• Distributed computing (Golem Project, ethereum), self sovereign identity and privacy (The uPort Project, Civic, Mysterium, Blockstack Inc), decentralized domain name services, external data providers (Augur, Gnosis, Oraclize, æternity), Developer frameworks (Lisk,, Dapp Browsers (Token, Parity, Metamask) and crypto payments are further elements needed to run truly decentralized applications. Building the middleware could take another 5 years I expect.

Capital & Liquidity

  • The fundamentally different value creation allows for new kinds of venture financing in form of ICOs attracting developers, technologists, early adopters and mainstream investors in that order. Besides distributing the tokens globally among early adopters and ambassadors who might use it for paying the company’s services, tokens are much more liquid than conventional equity and can be traded on secondary markets in form of crypto exchange platforms such as our portfolio or Poloniex. The downsides are a lack of information and the tendency of huge whales outperforming the “small fish” and thereby again centralizing the whole movement, what happened to the BAT ICO lately:
  • The new financing mechanisms democratizing venture financing to a certain degree will trigger the explosive growth of tokenized networks by fueling the network ownership effect — an unprecedented growth mechanic, kind of a network effect on steroids. Imagine you get an incentive for making other people use a service you love. The speed of crypto innovation will outperform everything we have experienced over the past two decades.


  • Legal and GovTech will face significant change once programmable money matures. Contracts won’t need to be enforced by expensive and slow judges drowning in piles of paper but by code. In case specified conditions in smart contracts are met, actions — for example payments — are triggered automatically. Clause is working on very interesting solutions. Running distributed companies is an upcoming challenge Aragon and BoardRoom DApp address. Distributed voting systems and everything around liquid democracy are also potential use cases we will see in the future — bitnation-guides and Flux are leading this path.
  • Expensive non-value-adding middlemen and intransparent value chains are the reality in logistics and supply chain but blockchain will disintermediate. Wave, BlockVerify and Everledger are some of the pioneers in their respective fields to upgrade logistics and supply chain transparency.
  • We might see a paradigm shift from the “data economy” towards an “attention economy”. As soon as the infrastructure for self sovereign data ownership is in place and users get back the control over their data. Sovereignty will come at a price though. Basic Attention Tokendemonstrates how this could happen by incentivizing users who pay attention to ads with BAT tokens. Steemit incentivize content creators with their token Steem — think of being payed by the network for writing high quality stuff on reddit, medium or facebook. Userfeeds is building a new content ranking system making economic incentives behind content publishing and sharing visible — think of google with a transparent ranking algorithm fighting fake news and corruption.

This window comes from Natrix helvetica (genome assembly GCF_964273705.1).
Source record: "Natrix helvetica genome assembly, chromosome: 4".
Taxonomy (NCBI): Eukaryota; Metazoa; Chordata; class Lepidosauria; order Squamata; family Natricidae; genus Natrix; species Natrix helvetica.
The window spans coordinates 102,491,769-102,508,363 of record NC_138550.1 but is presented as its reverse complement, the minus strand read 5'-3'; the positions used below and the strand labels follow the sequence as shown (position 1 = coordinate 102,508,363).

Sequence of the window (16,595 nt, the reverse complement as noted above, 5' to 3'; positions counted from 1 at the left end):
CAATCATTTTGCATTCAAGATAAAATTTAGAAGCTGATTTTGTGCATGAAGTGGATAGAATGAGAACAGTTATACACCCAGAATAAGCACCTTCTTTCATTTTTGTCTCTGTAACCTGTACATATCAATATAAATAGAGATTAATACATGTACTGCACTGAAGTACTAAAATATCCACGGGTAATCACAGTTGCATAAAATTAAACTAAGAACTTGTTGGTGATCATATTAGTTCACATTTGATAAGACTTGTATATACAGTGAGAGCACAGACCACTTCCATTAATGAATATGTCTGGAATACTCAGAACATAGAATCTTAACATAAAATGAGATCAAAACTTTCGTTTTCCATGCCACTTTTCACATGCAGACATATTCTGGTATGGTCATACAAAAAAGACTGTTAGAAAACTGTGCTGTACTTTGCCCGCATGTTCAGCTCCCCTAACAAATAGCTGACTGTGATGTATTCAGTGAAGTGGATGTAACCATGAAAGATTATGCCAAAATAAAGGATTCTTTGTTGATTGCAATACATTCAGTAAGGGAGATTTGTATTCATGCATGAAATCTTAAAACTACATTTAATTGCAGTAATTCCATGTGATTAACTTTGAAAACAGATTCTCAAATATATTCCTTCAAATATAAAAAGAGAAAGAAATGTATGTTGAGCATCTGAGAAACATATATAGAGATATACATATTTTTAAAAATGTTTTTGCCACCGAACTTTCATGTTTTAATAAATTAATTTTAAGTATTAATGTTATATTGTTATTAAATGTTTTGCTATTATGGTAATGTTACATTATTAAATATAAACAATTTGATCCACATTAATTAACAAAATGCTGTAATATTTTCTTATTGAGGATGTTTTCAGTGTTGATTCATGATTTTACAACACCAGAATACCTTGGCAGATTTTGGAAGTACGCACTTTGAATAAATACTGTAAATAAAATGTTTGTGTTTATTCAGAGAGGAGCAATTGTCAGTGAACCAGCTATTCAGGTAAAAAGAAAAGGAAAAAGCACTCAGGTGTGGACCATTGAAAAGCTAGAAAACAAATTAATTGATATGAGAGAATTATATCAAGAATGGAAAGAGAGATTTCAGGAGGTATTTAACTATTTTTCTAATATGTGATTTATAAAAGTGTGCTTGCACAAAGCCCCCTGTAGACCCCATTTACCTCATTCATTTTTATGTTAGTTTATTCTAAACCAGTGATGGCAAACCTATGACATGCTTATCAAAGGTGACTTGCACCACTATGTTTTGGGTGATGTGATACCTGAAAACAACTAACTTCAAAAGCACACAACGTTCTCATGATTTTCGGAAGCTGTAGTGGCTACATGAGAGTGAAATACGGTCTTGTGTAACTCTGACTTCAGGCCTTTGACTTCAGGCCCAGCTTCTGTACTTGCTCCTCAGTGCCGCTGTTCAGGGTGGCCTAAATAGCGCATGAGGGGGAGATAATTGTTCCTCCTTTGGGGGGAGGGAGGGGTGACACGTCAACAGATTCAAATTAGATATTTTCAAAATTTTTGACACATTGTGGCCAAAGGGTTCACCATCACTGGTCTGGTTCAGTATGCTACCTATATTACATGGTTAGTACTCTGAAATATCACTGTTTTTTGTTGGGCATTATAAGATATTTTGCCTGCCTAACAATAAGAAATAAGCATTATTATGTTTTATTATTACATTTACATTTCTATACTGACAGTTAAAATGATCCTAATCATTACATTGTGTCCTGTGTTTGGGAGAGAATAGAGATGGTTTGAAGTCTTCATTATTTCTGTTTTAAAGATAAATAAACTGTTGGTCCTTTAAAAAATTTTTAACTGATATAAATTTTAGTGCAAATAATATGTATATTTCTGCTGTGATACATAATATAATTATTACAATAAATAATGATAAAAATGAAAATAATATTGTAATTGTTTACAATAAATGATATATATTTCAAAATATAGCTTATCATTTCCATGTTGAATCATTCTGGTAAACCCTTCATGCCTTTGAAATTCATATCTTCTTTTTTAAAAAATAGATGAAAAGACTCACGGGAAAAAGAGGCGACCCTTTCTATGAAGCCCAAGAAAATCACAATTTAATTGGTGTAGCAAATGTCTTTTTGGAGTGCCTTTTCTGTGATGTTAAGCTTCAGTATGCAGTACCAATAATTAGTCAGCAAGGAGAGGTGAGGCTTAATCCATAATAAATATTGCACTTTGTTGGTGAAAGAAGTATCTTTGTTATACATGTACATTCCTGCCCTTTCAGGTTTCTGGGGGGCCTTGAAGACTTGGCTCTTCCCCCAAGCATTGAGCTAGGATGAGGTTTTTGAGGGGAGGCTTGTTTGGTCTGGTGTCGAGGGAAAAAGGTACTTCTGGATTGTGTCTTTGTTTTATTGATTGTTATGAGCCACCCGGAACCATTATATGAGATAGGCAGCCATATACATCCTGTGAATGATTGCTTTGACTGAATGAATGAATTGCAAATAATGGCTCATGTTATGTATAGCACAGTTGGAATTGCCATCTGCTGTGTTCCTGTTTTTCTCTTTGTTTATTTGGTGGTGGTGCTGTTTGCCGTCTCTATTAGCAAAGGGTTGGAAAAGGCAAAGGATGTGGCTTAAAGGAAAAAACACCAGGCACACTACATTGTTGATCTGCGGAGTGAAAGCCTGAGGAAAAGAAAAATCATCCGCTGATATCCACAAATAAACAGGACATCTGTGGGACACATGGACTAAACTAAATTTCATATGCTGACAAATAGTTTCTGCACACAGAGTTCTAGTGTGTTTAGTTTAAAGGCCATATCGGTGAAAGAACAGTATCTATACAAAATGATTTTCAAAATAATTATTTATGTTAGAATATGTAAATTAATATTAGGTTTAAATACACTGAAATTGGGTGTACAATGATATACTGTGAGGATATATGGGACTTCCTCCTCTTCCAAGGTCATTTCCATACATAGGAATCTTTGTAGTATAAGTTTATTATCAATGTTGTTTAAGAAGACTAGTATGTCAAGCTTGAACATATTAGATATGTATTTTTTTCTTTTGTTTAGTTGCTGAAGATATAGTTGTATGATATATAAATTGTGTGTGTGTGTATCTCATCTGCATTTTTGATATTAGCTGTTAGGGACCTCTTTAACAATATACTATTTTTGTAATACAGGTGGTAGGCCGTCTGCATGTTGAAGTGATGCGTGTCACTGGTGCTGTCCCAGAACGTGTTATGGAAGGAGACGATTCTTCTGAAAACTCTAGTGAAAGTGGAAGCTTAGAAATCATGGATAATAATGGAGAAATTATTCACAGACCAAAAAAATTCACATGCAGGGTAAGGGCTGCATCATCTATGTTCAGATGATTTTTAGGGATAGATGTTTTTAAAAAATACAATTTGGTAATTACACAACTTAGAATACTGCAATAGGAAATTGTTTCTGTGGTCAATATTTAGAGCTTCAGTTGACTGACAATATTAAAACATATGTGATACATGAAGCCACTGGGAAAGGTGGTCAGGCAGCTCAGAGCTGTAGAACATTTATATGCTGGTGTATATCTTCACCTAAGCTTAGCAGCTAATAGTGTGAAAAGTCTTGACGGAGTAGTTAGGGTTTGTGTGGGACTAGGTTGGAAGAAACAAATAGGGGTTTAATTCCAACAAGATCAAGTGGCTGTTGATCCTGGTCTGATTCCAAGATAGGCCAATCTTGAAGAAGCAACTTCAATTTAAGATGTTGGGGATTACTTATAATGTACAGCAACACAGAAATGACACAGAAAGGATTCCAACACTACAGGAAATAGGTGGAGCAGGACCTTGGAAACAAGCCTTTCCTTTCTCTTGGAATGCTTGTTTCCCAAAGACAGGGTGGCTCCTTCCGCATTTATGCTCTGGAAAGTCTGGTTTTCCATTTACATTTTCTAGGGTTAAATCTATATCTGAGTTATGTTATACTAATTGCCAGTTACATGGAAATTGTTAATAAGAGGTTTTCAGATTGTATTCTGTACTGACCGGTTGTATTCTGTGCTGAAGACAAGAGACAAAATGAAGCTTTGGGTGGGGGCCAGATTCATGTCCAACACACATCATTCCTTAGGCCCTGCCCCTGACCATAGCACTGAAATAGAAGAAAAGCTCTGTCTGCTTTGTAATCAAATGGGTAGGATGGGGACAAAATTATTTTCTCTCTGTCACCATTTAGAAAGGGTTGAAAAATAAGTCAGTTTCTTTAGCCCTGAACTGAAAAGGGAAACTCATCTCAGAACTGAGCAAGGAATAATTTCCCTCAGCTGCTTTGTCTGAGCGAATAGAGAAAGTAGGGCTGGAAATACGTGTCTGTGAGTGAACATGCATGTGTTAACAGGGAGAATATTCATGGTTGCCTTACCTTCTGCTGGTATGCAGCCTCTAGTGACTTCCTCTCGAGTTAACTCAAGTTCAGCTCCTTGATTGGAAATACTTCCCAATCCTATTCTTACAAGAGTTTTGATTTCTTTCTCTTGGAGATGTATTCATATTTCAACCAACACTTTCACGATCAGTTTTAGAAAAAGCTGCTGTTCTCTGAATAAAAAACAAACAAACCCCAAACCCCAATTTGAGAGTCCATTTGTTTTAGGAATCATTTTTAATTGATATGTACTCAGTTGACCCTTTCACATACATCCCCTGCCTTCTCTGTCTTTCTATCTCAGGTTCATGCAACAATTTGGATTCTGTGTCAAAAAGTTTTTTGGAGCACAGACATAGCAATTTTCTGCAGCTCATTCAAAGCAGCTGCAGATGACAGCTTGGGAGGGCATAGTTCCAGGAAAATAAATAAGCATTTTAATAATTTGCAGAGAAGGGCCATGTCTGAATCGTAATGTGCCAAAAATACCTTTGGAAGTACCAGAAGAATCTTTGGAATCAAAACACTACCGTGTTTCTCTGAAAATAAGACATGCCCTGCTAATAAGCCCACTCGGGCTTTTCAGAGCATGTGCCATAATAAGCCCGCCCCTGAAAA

• As well as attention, logistics and law the energy sector operates in a very centralized manner by preventing people from trading electricity in peer to peer networks.
  • Payments are revolutionized by crypto currencies which have the main purpose to be used as digital cash — Bitcoin, Monero, Dash, Litecoin or ZCash are some of the most reputable coins. Instant settlement, no transaction fees, privacy and no governmentally controlled money supply are the killer features.

Mainstream adoption is still pretty far ahead, maybe 5 years or more. People don’t care whether or not software is build on blockchain technologies, what counts is utility and price. The big steps are made when large incumbent players integrate blockchain technologies. The messaging app KIK just launched its own token in order to incentivize developers building services on top of their ecosystem. Hopefully, Medium Staff and other media companies got inspired by Fred Wilson’s piece on why “Online publishing should look at Steem, not Spotify for inspiration”. Basic Attention Token now came up with a more generalist approach to this problem. Blockchain might also eat the marketplace stack. The question is whether the existing players (Uber, AirBnB, eBay) integrate the technology into their products or if they get attacked by some new kids on the “block”. Either way could lead to mainstream adoption.